By: Dr. Claire Wells, DC
Chiropractor, Peak Health Elbow, Calgary, Alberta.
If you’ve ever had pain on the bottom of your heel, you’ve probably been told (or with the help of Dr. Google you’ve told yourself) that you have plantar fasciitis. And you could be right! In this post I’m going to break down the basics of this condition, and what we can do about it. Let’s dive in!
When there is pathology in the plantar fascia, we are specifically referring to a section called the “aponeurosis.” Almost always, there is degeneration of this tissue, as opposed to inflammation. This means the term “fasciitis” is not very accurate (“-itis” indicating inflammation), and “fasciopathy” is more appropriate (“-opathy” indicating an injury or problem with a tissue).
The plantar aponeurosis originates from the calcaneal tubercle (a bump on the bottom of the heel bone) and extends to the forefoot. In the forefoot, it divides into five separate bundles, which attach to the closest part of the toes. The plantar aponeurosis is not identical to a tendon or a ligament – it’s somewhere in-between, and is comprised largely of type 1 collagen. (1)
The plantar aponeurosis supports the bottom of the foot, especially the medial arch. It plays an important role in turning the foot into a rigid lever during the push-off (“propulsion”) phase of walking and running.(2) But it doesn’t work alone! Other structures support the medial arch as well, including muscles. Strength of these muscles is critical for foot stability, and for preventing the aponeurosis from being over-stressed. Eccentric strength, which is when a muscle is lengthened under load, is especially important, since walking and running involve a lot of joint deceleration.
When walking or running, the aponeurosis and the associated muscles become tensioned when the big toe extends. This is called the ‘windlass mechanism’ and is critical for efficient movement.(2) Ensuring that we have good range of motion and strength of the big toe is important for healthy plantar fascia.
So what is plantar fasciopathy?
The problem is excessive biomechanical strain at the insertion of the aponeurosis on the heel bone. When the demands on the tissue exceeds the tissus ability to heal, we get tissue breakdown, or degeneration, and sometimes pain. Inflammation does not typically occur.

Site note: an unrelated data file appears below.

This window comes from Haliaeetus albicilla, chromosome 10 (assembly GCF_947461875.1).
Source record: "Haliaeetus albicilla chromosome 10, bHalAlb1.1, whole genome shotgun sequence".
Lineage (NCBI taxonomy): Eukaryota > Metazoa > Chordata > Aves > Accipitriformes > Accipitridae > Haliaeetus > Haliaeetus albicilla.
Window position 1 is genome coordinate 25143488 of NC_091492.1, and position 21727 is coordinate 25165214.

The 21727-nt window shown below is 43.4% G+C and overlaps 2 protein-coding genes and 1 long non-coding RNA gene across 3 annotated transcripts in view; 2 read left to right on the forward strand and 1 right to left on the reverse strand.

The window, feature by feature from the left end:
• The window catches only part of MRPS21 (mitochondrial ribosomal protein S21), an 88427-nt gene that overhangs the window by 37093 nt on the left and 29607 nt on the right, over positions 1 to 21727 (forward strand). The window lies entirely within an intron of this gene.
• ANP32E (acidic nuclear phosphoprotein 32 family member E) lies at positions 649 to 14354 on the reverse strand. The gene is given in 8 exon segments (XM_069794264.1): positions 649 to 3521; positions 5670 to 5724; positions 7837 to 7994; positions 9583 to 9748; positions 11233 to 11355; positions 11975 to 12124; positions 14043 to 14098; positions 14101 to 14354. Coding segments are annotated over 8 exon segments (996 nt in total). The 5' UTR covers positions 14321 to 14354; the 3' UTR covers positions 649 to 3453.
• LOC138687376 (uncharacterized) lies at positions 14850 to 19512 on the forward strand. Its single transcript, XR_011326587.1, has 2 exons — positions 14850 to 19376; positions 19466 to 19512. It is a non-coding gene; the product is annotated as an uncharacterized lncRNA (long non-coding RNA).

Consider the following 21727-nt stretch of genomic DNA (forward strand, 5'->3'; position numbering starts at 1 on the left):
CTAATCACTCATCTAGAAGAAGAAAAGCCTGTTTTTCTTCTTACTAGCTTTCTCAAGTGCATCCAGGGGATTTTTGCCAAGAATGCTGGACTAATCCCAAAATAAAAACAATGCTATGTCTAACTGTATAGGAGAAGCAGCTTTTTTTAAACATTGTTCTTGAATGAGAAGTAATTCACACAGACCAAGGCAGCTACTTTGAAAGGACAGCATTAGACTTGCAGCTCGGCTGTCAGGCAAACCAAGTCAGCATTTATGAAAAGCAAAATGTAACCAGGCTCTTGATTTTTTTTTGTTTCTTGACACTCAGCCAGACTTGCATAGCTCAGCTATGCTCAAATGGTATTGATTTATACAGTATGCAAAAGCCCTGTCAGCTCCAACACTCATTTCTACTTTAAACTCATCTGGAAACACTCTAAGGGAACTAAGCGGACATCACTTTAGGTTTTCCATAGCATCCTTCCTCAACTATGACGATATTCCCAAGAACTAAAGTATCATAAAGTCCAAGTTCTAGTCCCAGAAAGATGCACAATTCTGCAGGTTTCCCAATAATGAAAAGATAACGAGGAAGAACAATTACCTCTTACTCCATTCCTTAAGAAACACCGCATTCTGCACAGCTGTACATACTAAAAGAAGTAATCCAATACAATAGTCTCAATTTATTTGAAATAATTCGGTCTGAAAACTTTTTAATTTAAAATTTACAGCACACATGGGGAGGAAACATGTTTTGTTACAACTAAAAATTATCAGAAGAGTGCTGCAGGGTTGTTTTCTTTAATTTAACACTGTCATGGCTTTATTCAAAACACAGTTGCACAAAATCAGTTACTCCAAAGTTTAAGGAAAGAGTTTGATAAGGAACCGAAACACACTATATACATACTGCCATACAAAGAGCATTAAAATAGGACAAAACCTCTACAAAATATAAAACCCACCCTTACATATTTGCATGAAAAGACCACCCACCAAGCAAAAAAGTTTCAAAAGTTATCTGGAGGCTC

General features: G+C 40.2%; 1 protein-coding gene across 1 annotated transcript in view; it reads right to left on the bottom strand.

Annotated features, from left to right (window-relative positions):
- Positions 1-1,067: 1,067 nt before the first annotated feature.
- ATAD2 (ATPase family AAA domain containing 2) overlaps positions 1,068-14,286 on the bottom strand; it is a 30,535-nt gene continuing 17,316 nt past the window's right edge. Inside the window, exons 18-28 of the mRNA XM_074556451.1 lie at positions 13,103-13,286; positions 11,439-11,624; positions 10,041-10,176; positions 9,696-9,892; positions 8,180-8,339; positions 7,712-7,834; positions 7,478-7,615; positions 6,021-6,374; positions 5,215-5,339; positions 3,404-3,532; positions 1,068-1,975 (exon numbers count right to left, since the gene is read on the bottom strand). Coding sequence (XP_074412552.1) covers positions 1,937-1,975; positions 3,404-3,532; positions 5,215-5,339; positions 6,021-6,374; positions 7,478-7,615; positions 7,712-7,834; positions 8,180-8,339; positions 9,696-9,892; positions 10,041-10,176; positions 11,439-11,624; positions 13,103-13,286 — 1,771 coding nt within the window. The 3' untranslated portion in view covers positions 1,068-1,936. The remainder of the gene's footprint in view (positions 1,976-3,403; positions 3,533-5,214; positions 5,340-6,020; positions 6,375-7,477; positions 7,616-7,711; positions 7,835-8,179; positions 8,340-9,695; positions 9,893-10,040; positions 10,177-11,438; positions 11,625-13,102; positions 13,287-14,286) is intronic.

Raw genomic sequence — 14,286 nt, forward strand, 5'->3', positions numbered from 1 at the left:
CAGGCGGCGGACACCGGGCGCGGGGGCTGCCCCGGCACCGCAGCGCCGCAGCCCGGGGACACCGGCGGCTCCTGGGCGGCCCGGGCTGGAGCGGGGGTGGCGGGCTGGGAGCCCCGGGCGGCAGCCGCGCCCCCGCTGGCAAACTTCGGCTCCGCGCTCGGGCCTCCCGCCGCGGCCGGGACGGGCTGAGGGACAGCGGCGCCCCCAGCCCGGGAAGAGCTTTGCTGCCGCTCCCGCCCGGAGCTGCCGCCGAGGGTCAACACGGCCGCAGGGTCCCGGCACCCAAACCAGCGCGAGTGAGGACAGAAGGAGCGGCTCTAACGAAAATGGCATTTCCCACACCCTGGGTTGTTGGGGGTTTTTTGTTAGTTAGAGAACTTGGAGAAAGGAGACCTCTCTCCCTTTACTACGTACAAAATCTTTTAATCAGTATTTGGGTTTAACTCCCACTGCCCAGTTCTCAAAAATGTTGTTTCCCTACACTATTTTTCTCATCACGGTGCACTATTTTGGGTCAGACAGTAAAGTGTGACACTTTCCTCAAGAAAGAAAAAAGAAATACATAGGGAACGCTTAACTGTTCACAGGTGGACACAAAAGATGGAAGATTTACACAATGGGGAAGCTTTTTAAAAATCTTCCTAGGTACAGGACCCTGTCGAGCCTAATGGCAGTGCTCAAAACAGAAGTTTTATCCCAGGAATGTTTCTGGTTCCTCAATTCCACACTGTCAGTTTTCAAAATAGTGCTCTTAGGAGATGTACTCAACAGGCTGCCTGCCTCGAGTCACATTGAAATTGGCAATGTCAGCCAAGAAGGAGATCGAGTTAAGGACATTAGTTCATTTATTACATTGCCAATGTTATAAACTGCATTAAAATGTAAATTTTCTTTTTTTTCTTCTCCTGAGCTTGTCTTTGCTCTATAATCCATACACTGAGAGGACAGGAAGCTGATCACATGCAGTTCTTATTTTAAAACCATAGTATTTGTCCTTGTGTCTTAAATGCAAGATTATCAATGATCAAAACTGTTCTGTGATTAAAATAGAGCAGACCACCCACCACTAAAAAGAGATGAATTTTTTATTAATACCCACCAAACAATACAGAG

What are the risk factors for developing plantar fasciopathy?
The following factors can be associated with plantar fasciopathy(3, 4). The bold ones are factors that are modifiable (which is great news!). It’s important to realize that if any of these apply to you, it does not mean that you will get plantar fasciopathy, nor does it mean that you can’t do anything about it if you do get it.
- BMI >27
- Excessive running or a recent significant increase in weight-bearing activity
- Intrinsic foot muscle and calf muscle tightness
- Reduced ankle dorsiflexion range of motion, and/or excessive plantarflexion range of motion
- Weak calf muscles
- Sedentary lifestyle
- Metabolic conditions such as Type 2 Diabetes
- Acute increase in loading/exercise
- Leg length discrepancy
- Femoral or tibial torsion (This means an excessive structural twisting of the thigh or shin bone; this is something that we cannot change. But having this anatomical variation does not mean you are doomed!)
- Occupations that require prolonged periods of walking or standing
- High arches
- Low/flat arches
How Do I know if I might have plantar fasciopathy?
Classic signs of plantar fasciopathy include(3, 4):
- Pain located at the bottom of the heel, or where your heel and arch intersect
- Usually affects only one foot
- Worse first thing in the morning, or with the first steps after being prolonged rest (especially if your ankle has been in plantar flexion, aka pointed downwards). It may also be worse in the evening.
- Pain is sharp or stabbing, and does not radiate
- No tingling or pins and needles
Do I need to get diagnostic imaging?
X-rays can’t help us, because this is not a bone problem. Ultrasound and MRI can show the density and thickness of the fascia, but we don’t need that information to diagnose the condition or predict prognosis. So, diagnostic imaging is not necessary unless other injuries like a fascial rupture or a calcaneal stress fracture are suspected.(4)
Differential Diagnoses: What else could my plantar heel pain be?
“Plantar” refers to the bottom surface of the foot. Not all pain on the bottom of the heel is plantar fasciopathy! Other causes of pain in this region can be misdiagnosed as plantar fasciopathy, and thus may end up being treated ineffectively. Peripheral nerve entrapment is a big one. This is when one of the nerves that supplies the bottom of the foot is compressed, or otherwise biomechanically irritated. If this is the cause, you might only get pain, but you might also get numbness, pins and needles, tingling, or burning or electric-like pain. You may also feel worse during or after stretching, or rolling out the bottom of the foot. Nerve pain could also be originating from the low back, so it’s important to rule out the spine as the culprit.Sometimes you can get plantar heel pain from muscle tightness or trigger points. Other less common conditions that can cause pain in this area include tibialis posterior tendon dysfunction, calcaneal stress fracture, insertional achilles tendinopathy, Sever’s apophysitis, calcaneal fat pad atrophy, and inflammatory arthropathy.
If I have plantar fasciopathy, what can I do about it?
Ensuring that you see a practitioner who can assess your specific case and prescribe an individualized exercise program for your mobility and stability needs is an important step in tackling your pain.
You may need initial activity modification to reduce pain, but gradual overload of the tissue is required to promote healing and build up capacity for loading. Being out of pain does not equal being ready to immediately dive right back into high activity levels.